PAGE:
In then end, there is no one right or wrong answer to choosing mobile web or native when building an app. Each app developer must determine whether the user experience benefits of creating native apps outweigh the cost of production and maintenance. 37signals and Facebook have decided that their answer is no.

Building a Mobile Web App? One Suggestion…

If you don’t need access to the device’s hardware, for example the camera, you should seriously consider delivering your mobile web app in the phone’s browser and not as a “wrapped” (i.e. PhoneGap) application in the AppStore or Android Marketplace. Here’s why:

When you visit a website and discover that they have a mobile version of the site, you are pleasantly surprised. The experience is so much better than what you had expected that little quirks don’t even register in your mind. On the other hand, when you download an app from the AppStore and it seems even slightly sluggish, when animations are not smooth and scrolling stutters, you think that app is a piece of junk. If you are delivering Web pages in your application, the browser sets the right expectations for your user and they will be more forgiving of the quirks. You’ll also save yourself the effort of maintaining code for specific devices. This is, by the way, precisely how 37signals delivers their new mobile web app.

My first impressions of the iPad were pretty positive. Now that it’s been a couple weeks, has my initial enthusiasm faded? Am I ready to bring it back to the Apple store? In a word, no.

I don’t walk around in a continual state of awe (anymore), but I now view using my laptop as some form of a failure. The iPad is light and effortless to carry and to use. The laptop is not. Performing my most common tasks on a laptop feels like bringing a gun to a knife fight. My 80% tasks – email, calendar, Facebook, Twitter and good old Web browsing – are all perfectly suited for the iPad.

I’m so convinced that the iPad is the best device for 80% of what I do and 90% of what the rest of my family does, that I’m getting rid of the two laptops I currently use at home and replacing them with a desktop and an iPad. The desktop computer, a big, powerful 27″ iMac i5 will be used primarily for photo and video editing. The iPad will be used for nearly everything else. Here’s why:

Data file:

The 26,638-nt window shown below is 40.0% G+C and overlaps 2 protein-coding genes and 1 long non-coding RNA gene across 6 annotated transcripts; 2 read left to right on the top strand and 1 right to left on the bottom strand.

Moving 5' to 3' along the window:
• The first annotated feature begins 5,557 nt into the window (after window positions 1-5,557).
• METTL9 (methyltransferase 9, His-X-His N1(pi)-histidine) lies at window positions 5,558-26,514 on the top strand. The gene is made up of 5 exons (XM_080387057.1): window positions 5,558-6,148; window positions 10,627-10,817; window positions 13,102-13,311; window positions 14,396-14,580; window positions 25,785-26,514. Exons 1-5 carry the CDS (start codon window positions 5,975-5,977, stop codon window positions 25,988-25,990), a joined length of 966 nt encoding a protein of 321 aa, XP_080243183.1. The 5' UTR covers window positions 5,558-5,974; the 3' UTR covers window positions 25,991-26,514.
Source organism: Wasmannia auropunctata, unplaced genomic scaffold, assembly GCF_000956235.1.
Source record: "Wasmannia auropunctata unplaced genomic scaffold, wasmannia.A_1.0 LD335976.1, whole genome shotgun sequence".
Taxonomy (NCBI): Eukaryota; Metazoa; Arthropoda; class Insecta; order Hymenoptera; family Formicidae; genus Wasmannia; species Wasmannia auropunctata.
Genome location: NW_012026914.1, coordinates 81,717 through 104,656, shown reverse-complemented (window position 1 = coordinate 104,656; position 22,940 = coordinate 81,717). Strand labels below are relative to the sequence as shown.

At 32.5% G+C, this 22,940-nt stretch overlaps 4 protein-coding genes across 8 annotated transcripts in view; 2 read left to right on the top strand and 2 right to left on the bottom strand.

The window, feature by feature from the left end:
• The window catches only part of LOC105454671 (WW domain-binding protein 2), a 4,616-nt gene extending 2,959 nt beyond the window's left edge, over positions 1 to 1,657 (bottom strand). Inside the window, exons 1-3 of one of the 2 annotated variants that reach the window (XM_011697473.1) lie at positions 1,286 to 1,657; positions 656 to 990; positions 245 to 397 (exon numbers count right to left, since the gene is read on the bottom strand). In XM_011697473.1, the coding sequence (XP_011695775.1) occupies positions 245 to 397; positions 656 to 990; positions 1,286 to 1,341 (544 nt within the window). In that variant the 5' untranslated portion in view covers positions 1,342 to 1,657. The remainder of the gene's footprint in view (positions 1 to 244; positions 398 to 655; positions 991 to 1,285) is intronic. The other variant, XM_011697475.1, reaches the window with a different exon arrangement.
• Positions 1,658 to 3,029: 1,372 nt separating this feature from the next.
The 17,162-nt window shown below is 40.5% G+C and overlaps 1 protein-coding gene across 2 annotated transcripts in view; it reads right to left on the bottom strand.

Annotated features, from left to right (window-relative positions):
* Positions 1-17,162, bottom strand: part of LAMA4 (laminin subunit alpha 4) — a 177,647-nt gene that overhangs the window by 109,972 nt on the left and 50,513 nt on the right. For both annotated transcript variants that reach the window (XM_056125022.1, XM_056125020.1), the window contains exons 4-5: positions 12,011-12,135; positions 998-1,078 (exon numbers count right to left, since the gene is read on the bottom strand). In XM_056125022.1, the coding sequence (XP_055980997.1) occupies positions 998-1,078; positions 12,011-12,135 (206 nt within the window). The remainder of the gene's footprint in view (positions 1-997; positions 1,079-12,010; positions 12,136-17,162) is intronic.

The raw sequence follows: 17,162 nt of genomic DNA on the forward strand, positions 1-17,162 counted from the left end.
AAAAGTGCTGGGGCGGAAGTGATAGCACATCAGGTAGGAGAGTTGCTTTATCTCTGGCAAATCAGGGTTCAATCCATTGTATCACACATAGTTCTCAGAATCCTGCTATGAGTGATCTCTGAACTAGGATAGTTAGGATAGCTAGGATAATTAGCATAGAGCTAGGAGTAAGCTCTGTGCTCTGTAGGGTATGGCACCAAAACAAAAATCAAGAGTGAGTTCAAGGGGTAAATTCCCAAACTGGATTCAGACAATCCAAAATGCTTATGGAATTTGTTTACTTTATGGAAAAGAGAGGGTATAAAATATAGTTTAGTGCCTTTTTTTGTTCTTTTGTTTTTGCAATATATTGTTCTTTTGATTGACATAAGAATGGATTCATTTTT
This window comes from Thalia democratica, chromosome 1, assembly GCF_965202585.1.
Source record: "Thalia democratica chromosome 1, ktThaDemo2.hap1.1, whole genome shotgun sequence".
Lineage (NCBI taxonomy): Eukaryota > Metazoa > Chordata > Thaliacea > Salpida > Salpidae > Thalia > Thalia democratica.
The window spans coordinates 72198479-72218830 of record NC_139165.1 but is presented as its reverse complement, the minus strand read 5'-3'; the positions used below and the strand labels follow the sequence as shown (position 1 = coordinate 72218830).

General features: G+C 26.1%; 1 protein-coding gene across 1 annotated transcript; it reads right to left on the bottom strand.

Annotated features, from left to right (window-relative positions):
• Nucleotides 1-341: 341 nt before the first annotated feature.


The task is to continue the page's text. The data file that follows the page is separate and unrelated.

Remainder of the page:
1. No cord strung across the living room floor
    No more laptop cordThe battery lasts 10-12 hours on a single charge, so you should never have to plug it in during waking hours (and even then, probably only every other day)
     
  2. No burned thighs
    It doesn’t get hot. It doesn’t even get warm. In fact, the only time my iPad has been warm is when I’ve placed it on top of a running MacBook Pro.
     
  3. No noise
    This should blow your mind. Remember how I just said the iPad doesn’t get hot? It also doesn’t have a fan. The Doors had no bass, the iPad has no fan. It’s cool and silent. There’s also no hard drive, so there’s no spinning disk noise and no vibration. You’d be surprised at the difference this makes.
     
  4. Fits on my kitchen counter
    I’ve got limited and shallow counter space in my kitchen, so finding a place to set a laptop is nearly impossible. Even if I do find a spot, there’s always the threat of food getting into the keyboard and gumming up the works. Not so with the iPad. In the Apple case (which, by the way, I love), it stands up just fine on its own. There’s no keyboard to get gummed up and it takes up almost no counter space.
     
  5. Easy to hold, easy to carry
    As an e-reader, it may seem just a tad heavy to hold in one hand. As a computer, it’s light as a feather. Carrying this thing around is like carrying around a notepad (the paper variety, not silicon). Try holding a laptop in your hands for a few minutes, then decide how “heavy” the iPad feels.

And I haven’t even mentioned how great this thing is to use at work (hint: pretty great)!

Do I still need my laptop?
At home, the answer is definitely no. The iPad does all those things I need it to do 80-90% of the time. When traveling for pleasure, the answer is still a definitive no. I don’t even have to take the iPad out of my bag for TSA inspection.

Do I still need my iPhone?
The jury is still out here, but I’m not the only one who is posing the question. Can I get a cheap (free) feature phone and a cheap voice plan, then use a 3G iPad for anything and everything data? Or, with iPhone OS 4.0 multitasking, perhaps the phone isn’t necessary at all and I could just run Skype.

If the iPad has me questioning future MacBook and iPhone purchases, I have to wonder whether it will cannibalize sales of either device. I’m already thinking that the next iPhone has to do something pretty spectacular to get me to shell out another few hundred bucks. That said, the iPad has already spurred me to buy a new iMac, so I’d say Apple’s doing pretty well getting money out of my wallet. As usual.